“As for the criminal court regarding Mubarak’s case, the verdict is final and can’t be appealed before the Court of Appeals, but when it’s appealed before the Court of Cassation — which is not a court of second instance — it either approves or refuses the verdict altogether,” Amin adds.
 
As such, he suggests that all options are on the table for the new investigating judge, from ruling Mubarak innocent to a death penalty.
 
Meanwhile, there are different legal arguments about the possibility of introducing new information to the case.
 
“The prosecution needs to file any new evidence, and the court will take it into consideration if suitable. The court will even look into any evidence filed by parties other than the prosecution, since it doesn’t make sense to let a defendant be punished if he can be proved innocent, and vice versa,” says Shawky.
 
Abu Bakr confirms that the investigating judge can look into any new information, and any party can file new evidence at any time. If the judge wishes to call new defendants or accusations in the case, the court will have to refer it to prosecution to reinvestigate the new accusations or defendants, referring it to a new judge to review it furthermore.
 
Amin disagrees.
 
“The Public Prosecution can’t file any new evidence unless the court orders them to reopen investigations, and this would mean that the case goes back beyond square one, as the prosecution will have to begin their investigations all over again,” he says.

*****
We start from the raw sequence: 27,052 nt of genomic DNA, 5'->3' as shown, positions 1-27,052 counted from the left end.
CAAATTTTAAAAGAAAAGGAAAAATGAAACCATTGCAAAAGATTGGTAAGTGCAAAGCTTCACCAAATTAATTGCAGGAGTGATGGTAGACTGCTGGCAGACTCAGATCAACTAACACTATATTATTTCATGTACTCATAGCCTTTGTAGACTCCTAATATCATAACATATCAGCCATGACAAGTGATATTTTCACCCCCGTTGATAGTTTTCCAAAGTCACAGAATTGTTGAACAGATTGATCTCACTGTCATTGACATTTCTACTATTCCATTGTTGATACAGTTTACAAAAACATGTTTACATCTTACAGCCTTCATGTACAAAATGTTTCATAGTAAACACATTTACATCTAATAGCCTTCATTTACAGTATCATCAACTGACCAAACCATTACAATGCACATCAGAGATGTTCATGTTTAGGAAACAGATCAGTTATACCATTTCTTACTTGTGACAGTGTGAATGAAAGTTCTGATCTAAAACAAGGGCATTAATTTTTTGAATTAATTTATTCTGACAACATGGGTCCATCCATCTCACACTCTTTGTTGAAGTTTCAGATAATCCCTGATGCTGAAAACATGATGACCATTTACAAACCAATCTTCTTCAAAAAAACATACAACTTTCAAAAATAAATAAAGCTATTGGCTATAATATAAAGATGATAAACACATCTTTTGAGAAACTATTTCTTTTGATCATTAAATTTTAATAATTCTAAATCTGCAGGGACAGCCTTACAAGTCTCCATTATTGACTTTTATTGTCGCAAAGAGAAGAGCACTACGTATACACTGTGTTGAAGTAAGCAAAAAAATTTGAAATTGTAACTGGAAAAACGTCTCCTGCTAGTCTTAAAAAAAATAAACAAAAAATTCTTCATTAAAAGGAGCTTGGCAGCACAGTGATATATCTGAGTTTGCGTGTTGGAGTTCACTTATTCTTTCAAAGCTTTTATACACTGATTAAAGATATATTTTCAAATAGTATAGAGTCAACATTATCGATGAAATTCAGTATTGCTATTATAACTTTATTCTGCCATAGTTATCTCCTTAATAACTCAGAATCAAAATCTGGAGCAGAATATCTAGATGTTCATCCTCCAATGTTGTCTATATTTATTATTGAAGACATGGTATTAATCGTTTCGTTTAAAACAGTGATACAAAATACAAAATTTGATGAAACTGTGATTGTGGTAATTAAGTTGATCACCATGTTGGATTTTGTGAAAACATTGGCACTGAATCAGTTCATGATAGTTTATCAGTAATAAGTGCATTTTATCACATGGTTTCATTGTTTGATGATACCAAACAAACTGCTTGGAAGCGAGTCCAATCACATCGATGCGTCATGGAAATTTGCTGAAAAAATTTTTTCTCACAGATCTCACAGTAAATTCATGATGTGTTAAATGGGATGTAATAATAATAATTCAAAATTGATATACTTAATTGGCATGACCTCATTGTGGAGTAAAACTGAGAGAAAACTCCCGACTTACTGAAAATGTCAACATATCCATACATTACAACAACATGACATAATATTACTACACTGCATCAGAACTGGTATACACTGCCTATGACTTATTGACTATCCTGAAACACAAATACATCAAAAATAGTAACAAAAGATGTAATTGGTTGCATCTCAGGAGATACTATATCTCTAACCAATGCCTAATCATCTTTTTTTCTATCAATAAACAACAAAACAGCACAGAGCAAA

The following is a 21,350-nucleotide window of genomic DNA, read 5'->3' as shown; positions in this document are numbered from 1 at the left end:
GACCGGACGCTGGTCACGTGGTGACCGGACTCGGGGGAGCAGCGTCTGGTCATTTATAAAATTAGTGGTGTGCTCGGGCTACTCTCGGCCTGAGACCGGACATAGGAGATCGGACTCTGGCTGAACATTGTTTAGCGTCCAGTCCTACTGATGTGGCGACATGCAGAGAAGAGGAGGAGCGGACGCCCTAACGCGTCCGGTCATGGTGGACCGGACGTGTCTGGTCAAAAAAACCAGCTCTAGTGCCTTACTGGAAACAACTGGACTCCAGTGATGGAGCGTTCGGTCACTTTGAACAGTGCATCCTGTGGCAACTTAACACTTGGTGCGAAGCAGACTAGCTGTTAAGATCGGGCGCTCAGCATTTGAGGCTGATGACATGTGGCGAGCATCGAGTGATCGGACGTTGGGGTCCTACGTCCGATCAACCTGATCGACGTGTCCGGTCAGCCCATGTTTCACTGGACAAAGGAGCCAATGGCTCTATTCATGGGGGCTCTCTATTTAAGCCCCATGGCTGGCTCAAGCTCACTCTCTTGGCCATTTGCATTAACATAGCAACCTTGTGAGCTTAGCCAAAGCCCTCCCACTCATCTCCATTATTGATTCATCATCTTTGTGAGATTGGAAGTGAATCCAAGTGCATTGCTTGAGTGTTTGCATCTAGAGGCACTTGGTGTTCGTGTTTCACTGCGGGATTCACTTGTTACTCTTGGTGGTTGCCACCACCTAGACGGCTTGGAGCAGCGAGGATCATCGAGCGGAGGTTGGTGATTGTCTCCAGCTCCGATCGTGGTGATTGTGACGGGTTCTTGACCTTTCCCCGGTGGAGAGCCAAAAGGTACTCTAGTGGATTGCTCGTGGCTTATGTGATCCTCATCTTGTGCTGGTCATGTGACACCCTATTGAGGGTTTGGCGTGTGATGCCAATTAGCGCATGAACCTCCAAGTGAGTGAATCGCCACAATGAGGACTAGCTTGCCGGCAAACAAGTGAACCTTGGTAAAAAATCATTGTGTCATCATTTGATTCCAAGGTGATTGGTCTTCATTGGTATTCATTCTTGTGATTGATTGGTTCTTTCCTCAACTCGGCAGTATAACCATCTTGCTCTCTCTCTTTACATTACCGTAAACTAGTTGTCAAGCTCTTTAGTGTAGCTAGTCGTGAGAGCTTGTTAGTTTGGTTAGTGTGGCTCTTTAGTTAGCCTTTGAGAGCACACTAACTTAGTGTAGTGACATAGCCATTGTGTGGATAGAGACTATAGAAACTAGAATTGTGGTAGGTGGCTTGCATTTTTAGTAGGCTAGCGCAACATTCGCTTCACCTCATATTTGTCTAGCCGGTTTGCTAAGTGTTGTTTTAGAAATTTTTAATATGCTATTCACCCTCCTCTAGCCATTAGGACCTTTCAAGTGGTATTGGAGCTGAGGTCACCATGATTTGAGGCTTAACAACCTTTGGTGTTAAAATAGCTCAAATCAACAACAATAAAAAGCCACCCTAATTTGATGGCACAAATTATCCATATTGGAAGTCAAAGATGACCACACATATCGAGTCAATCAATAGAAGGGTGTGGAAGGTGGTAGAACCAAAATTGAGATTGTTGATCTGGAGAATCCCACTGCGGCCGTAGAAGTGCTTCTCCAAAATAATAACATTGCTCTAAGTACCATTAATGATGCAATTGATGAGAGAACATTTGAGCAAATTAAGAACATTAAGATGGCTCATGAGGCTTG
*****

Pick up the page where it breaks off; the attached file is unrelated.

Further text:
If the appeal was again accepted by the Court of Cassation, it would be investigating this case and issuing a final verdict that cannot be reversed, because under Egyptian law, it may only consider a case twice — after which time it itself investigates the case and issues a final, unchallengeable verdict.
 
However, President Mohamed Morsy has challenged this legal principle in cases linked to the revolution.
 
Morsy’s 9 December declaration read, “If the investigations find new evidence related to the above-mentioned crimes, the Public Prosecution is to refer the case to a court of legal jurisdiction, even if there is a final acquittal in the case or if the court rejected the prosecutor general’s appeal on the acquittal.”
 
Moreover, the prosecutor general formed the new “Revolution Protection Prosecution” on 10 January to investigate the results reached by a fact-finding committee assigned by Morsy in July to look for new evidence implicating Mubarak and his assistants in the killing of protesters.
 
A member of the fact-finding committee, Mohsen al-Bahnasy, told media outlets that the committee has found new evidence proving Mubarak’s involvement in the killing of protesters, along with the former heads of the Interior Ministry and some figures from the dissolved National Democratic Party. Morsy reviewed the final report and forwarded it to the Public Prosecution to further investigate these results.
 
Although critical of this mechanism, Ahmed Ragheb, head of the Hisham Mubarak Law Center and member of the fact-finding committee, finds it useful.
 
“The Revolution Protection Prosecution is quite notorious, and there are valid fears that it will be used against activists and opposition, but its only advantage is that it can reinitiate trials even after final verdicts over cases related to the revolution are issued,” he says.
 
Ragheb says the Public Prosecution ought to reinvestigate the evidence and scrutinize information before initiating retrials, while the courts viewing the cases maintain their right to decide whether they will affect the course of the trials.
 
This article was translated from Arabic by Nadia Ahmed.
 
This piece was originally published in Egypt Independent's weekly print edition.